Morris-Wiman,J., Burch,H., and, Basco,E.
Temporospatial distribution of matrix metalloproteinase and tissue inhibitors of matrix metalloproteinases during murine secondary palate morphogenesis.
Anatomy & Embryology 202(2):129-141 (2000).
Extracellular matrix (ECM) molecules are known to play a pivotal role in the morphogenesis of the secondary palate. The maintenance and degradation of the ECM is mediated in part by the matrix metalloproteinases (MMPs) and their endogenous inhibitors TIMPs. MMPs and TIMPs have previously been shown to be developmentally regulated within the palatal shelf during secondary palate morphogenesis. This study was conducted to examine the temporospatial distribution of these enzymes and their inhibitors within the palatal shelves using immunofluorescent localization to determine if specific changes occur in their distribution concomitant with events in palatal shelf formation and reorientation. Frontal sections through the posterior palatal shelves at gestational day (gd) 12, 13 and 14 were immunofluorescently stained for MMPs 2, 3, 9, and 13 and TIMPs 1, 2, and 3 using standard protocols and commercially available antibodies. The results demonstrated that MMPs and TIMPs were already present within the palatal shelf mesenchyme 30 h prior to reorientation and closure and that their expression within the shelf mesenchyme increased as the shelves remodeled, then decreased with closure and fusion. Increased distribution of MMPs and TIMPs within specific regions of the palatal mesenchyme and palatal epithelial basement membrane preceded decreases previously observed within these areas for their substrates, fibronectin, collagen III and collagen I. In addition, MMP-3 and TIMP-3 were immunolocalized to regions of the palatal epithelium that undergo reorganization concomitant with reorientation. The results of this study indicate that MMPs and TIMPs are developmentally regulated during palatal shelf morphogenesis and that their distribution correlates with the distribution of the ECM components of the palatal shelf they regulate. These results provide support for the idea that temporospatially controlled interactions between MMPs and their substrates may be pivotal in modulating events in palatal morphogenesis.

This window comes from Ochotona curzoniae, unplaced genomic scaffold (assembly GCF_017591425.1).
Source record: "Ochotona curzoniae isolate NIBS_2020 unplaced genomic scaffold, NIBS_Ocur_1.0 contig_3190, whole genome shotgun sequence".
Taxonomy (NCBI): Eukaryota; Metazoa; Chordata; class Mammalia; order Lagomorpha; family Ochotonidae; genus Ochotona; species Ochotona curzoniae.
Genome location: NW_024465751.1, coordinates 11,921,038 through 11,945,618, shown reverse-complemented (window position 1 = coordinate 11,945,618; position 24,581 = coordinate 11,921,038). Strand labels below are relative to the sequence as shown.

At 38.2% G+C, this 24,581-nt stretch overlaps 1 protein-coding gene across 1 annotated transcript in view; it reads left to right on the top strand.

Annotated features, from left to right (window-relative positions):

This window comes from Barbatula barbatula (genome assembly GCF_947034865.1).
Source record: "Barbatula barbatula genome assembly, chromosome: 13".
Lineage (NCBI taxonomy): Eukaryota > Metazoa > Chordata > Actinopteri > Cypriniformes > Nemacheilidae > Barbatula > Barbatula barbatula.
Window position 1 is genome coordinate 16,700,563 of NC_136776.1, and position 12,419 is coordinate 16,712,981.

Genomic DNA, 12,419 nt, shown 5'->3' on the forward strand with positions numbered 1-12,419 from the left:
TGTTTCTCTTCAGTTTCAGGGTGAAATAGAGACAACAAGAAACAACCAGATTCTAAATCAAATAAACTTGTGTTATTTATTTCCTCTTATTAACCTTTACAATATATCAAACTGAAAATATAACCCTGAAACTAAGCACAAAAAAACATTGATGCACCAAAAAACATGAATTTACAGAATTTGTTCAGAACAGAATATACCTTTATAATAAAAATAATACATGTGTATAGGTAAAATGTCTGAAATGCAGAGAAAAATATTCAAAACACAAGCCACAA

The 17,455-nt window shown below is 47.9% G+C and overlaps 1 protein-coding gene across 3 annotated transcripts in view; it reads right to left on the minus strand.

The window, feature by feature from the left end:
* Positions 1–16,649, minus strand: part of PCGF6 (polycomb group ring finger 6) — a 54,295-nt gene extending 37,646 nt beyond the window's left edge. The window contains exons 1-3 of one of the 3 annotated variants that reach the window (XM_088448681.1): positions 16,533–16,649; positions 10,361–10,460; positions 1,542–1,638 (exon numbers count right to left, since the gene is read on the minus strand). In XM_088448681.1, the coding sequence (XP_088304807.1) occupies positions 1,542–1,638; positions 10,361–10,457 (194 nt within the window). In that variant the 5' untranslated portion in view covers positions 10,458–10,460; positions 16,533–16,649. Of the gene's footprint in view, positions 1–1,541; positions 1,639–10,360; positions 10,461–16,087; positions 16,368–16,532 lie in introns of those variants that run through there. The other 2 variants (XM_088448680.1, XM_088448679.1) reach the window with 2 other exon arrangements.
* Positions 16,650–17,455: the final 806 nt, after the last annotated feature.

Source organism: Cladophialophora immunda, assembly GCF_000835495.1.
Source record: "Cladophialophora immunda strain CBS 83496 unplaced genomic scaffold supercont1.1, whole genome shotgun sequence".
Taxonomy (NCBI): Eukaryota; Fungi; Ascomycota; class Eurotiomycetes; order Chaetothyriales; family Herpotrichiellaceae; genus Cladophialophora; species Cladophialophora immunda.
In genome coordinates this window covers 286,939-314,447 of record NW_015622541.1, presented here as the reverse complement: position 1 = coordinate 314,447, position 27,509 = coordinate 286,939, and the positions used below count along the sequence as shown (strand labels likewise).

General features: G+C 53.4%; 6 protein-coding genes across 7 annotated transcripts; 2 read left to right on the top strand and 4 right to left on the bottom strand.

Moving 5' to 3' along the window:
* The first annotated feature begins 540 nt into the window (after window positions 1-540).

Last edited 10.12.2004 by P.N.